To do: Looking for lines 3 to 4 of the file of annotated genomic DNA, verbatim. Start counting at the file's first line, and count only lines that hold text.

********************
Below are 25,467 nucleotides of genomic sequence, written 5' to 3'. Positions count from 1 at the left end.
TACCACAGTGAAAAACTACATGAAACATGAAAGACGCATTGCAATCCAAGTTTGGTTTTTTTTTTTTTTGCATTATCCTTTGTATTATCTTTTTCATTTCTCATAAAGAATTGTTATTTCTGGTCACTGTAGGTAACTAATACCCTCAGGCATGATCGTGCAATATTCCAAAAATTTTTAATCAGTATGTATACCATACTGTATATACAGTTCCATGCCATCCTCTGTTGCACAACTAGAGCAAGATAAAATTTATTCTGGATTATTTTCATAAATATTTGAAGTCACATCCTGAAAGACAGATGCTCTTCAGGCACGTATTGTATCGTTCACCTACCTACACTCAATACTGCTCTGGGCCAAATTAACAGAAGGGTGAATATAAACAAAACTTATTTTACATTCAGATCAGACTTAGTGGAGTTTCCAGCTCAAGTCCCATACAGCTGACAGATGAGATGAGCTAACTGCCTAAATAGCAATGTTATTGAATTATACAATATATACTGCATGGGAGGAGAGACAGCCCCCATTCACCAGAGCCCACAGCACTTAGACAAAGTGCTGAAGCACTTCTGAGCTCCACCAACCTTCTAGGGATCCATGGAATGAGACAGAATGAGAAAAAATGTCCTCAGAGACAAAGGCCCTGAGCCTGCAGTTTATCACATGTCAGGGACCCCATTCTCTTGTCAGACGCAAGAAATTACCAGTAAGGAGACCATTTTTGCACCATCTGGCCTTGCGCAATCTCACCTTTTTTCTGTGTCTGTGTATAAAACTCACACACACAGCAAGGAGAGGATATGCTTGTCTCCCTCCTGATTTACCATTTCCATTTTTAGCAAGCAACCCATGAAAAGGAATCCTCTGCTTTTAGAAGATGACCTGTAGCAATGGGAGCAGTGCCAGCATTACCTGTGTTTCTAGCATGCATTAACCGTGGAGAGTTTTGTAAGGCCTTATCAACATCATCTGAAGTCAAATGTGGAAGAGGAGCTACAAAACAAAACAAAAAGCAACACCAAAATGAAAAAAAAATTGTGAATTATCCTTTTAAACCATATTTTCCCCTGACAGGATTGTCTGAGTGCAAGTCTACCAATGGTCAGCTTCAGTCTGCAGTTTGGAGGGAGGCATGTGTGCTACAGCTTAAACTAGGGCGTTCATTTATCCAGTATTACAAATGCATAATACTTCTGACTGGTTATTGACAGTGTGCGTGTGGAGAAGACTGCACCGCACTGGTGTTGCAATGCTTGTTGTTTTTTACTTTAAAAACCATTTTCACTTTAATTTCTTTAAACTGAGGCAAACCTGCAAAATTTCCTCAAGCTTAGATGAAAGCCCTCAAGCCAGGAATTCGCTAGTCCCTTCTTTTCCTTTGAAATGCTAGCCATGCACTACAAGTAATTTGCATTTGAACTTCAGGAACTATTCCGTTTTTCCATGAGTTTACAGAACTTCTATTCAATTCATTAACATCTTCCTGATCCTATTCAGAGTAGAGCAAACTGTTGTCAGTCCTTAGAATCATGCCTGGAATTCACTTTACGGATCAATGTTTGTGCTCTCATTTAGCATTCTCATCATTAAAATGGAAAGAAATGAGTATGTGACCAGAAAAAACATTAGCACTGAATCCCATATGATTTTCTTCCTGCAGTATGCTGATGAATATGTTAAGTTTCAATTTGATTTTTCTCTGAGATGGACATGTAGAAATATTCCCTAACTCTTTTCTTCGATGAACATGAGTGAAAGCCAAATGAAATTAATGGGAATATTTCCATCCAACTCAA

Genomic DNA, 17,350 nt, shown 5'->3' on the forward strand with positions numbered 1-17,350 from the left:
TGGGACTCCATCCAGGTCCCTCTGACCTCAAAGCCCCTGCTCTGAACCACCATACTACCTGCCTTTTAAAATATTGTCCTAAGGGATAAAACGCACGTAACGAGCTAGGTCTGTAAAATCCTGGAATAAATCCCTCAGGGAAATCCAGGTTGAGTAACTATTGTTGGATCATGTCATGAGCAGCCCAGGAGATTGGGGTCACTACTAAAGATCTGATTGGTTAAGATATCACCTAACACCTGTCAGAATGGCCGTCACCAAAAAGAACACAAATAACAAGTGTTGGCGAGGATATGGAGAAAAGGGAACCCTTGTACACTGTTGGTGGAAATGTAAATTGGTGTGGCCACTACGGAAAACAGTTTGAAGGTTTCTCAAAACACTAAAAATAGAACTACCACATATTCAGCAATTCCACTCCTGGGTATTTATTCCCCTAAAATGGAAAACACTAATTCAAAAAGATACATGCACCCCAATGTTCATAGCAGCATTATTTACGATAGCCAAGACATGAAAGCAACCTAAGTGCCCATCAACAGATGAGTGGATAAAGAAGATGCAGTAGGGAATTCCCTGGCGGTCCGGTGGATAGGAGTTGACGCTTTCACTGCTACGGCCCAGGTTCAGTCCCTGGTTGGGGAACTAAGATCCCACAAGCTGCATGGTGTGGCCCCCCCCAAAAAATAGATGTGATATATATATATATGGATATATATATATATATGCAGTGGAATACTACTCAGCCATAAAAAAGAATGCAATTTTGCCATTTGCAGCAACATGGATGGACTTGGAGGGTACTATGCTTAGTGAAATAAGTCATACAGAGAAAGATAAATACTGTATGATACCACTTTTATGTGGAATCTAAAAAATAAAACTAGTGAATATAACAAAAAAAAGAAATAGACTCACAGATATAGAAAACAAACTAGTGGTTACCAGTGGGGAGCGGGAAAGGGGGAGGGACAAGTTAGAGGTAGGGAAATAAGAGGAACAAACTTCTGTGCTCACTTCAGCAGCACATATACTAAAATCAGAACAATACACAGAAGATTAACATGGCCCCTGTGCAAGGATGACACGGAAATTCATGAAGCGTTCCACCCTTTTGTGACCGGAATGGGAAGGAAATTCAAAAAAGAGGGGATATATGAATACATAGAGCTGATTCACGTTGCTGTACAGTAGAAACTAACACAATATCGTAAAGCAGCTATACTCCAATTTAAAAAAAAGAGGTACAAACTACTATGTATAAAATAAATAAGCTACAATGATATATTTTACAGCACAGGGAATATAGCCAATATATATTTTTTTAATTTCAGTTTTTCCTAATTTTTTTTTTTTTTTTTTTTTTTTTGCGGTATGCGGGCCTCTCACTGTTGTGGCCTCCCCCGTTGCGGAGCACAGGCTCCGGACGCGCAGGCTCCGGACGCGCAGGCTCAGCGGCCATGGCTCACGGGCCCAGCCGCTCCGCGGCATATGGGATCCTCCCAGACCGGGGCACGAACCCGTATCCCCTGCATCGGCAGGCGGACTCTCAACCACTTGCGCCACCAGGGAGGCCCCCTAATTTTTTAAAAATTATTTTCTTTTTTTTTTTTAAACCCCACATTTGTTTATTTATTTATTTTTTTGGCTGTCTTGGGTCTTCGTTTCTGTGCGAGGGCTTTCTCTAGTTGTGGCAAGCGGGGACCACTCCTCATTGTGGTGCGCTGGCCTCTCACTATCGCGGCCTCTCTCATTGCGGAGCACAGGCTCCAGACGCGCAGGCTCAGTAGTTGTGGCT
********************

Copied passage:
Genomic DNA, 17,350 nt, shown 5'->3' on the forward strand with positions numbered 1-17,350 from the left:
TGGGACTCCATCCAGGTCCCTCTGACCTCAAAGCCCCTGCTCTGAACCACCATACTACCTGCCTTTTAAAATATTGTCCTAAGGGATAAAACGCACGTAACGAGCTAGGTCTGTAAAATCCTGGAATAAATCCCTCAGGGAAATCCAGGTTGAGTAACTATTGTTGGATCATGTCATGAGCAGCCCAGGAGATTGGGGTCACTACTAAAGATCTGATTGGTTAAGATATCACCTAACACCTGTCAGAATGGCCGTCACCAAAAAGAACACAAATAACAAGTGTTGGCGAGGATATGGAGAAAAGGGAACCCTTGTACACTGTTGGTGGAAATGTAAATTGGTGTGGCCACTACGGAAAACAGTTTGAAGGTTTCTCAAAACACTAAAAATAGAACTACCACATATTCAGCAATTCCACTCCTGGGTATTTATTCCCCTAAAATGGAAAACACTAATTCAAAAAGATACATGCACCCCAATGTTCATAGCAGCATTATTTACGATAGCCAAGACATGAAAGCAACCTAAGTGCCCATCAACAGATGAGTGGATAAAGAAGATGCAGTAGGGAATTCCCTGGCGGTCCGGTGGATAGGAGTTGACGCTTTCACTGCTACGGCCCAGGTTCAGTCCCTGGTTGGGGAACTAAGATCCCACAAGCTGCATGGTGTGGCCCCCCCCAAAAAATAGATGTGATATATATATATATGGATATATATATATATATGCAGTGGAATACTACTCAGCCATAAAAAAGAATGCAATTTTGCCATTTGCAGCAACATGGATGGACTTGGAGGGTACTATGCTTAGTGAAATAAGTCATACAGAGAAAGATAAATACTGTATGATACCACTTTTATGTGGAATCTAAAAAATAAAACTAGTGAATATAACAAAAAAAAGAAATAGACTCACAGATATAGAAAACAAACTAGTGGTTACCAGTGGGGAGCGGGAAAGGGGGAGGGACAAGTTAGAGGTAGGGAAATAAGAGGAACAAACTTCTGTGCTCACTTCAGCAGCACATATACTAAAATCAGAACAATACACAGAAGATTAACATGGCCCCTGTGCAAGGATGACACGGAAATTCATGAAGCGTTCCACCCTTTTGTGACCGGAATGGGAAGGAAATTCAAAAAAGAGGGGATATATGAATACATAGAGCTGATTCACGTTGCTGTACAGTAGAAACTAACACAATATCGTAAAGCAGCTATACTCCAATTTAAAAAAAAGAGGTACAAACTACTATGTATAAAATAAATAAGCTACAATGATATATTTTACAGCACAGGGAATATAGCCAATATATATTTTTTTAATTTCAGTTTTTCCTAATTTTTTTTTTTTTTTTTTTTTTTTTGCGGTATGCGGGCCTCTCACTGTTGTGGCCTCCCCCGTTGCGGAGCACAGGCTCCGGACGCGCAGGCTCCGGACGCGCAGGCTCAGCGGCCATGGCTCACGGGCCCAGCCGCTCCGCGGCATATGGGATCCTCCCAGACCGGGGCACGAACCCGTATCCCCTGCATCGGCAGGCGGACTCTCAACCACTTGCGCCACCAGGGAGGCCCCCTAATTTTTTAAAAATTATTTTCTTTTTTTTTTTTAAACCCCACATTTGTTTATTTATTTATTTTTTTGGCTGTCTTGGGTCTTCGTTTCTGTGCGAGGGCTTTCTCTAGTTGTGGCAAGCGGGGACCACTCCTCATTGTGGTGCGCTGGCCTCTCACTATCGCGGCCTCTCTCATTGCGGAGCACAGGCTCCAGACGCGCAGGCTCAGTAGTTGTGGCT